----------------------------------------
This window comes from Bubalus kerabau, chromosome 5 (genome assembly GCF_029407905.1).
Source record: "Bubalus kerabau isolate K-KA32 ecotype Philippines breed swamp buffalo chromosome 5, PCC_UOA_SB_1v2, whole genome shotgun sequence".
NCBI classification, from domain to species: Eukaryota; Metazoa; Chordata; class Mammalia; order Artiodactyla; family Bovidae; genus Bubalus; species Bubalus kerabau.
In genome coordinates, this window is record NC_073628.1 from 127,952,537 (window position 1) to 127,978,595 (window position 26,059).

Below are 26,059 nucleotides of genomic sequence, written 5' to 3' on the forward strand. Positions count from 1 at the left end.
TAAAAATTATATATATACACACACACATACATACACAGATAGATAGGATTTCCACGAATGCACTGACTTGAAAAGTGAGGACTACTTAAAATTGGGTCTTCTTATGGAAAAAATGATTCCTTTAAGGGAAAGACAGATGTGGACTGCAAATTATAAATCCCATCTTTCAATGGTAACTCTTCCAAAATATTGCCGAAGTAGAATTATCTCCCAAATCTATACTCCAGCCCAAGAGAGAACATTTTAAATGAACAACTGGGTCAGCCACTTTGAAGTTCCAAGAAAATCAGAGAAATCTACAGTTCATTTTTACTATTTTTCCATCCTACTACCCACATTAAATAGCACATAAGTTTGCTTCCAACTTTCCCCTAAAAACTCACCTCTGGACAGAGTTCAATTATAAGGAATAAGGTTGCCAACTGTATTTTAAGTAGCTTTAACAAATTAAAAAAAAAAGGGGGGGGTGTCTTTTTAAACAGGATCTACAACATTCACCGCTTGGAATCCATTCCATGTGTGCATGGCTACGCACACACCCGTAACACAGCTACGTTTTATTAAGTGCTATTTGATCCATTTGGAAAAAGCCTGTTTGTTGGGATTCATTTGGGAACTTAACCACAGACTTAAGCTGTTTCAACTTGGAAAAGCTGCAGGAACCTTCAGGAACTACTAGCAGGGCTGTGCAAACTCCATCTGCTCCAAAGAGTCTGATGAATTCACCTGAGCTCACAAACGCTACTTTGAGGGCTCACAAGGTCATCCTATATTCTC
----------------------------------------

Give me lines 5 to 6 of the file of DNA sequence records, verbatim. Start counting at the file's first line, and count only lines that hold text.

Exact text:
Below are 26,059 nucleotides of genomic sequence, written 5' to 3' on the forward strand. Positions count from 1 at the left end.
TAAAAATTATATATATACACACACACATACATACACAGATAGATAGGATTTCCACGAATGCACTGACTTGAAAAGTGAGGACTACTTAAAATTGGGTCTTCTTATGGAAAAAATGATTCCTTTAAGGGAAAGACAGATGTGGACTGCAAATTATAAATCCCATCTTTCAATGGTAACTCTTCCAAAATATTGCCGAAGTAGAATTATCTCCCAAATCTATACTCCAGCCCAAGAGAGAACATTTTAAATGAACAACTGGGTCAGCCACTTTGAAGTTCCAAGAAAATCAGAGAAATCTACAGTTCATTTTTACTATTTTTCCATCCTACTACCCACATTAAATAGCACATAAGTTTGCTTCCAACTTTCCCCTAAAAACTCACCTCTGGACAGAGTTCAATTATAAGGAATAAGGTTGCCAACTGTATTTTAAGTAGCTTTAACAAATTAAAAAAAAAAGGGGGGGGTGTCTTTTTAAACAGGATCTACAACATTCACCGCTTGGAATCCATTCCATGTGTGCATGGCTACGCACACACCCGTAACACAGCTACGTTTTATTAAGTGCTATTTGATCCATTTGGAAAAAGCCTGTTTGTTGGGATTCATTTGGGAACTTAACCACAGACTTAAGCTGTTTCAACTTGGAAAAGCTGCAGGAACCTTCAGGAACTACTAGCAGGGCTGTGCAAACTCCATCTGCTCCAAAGAGTCTGATGAATTCACCTGAGCTCACAAACGCTACTTTGAGGGCTCACAAGGTCATCCTATATTCTC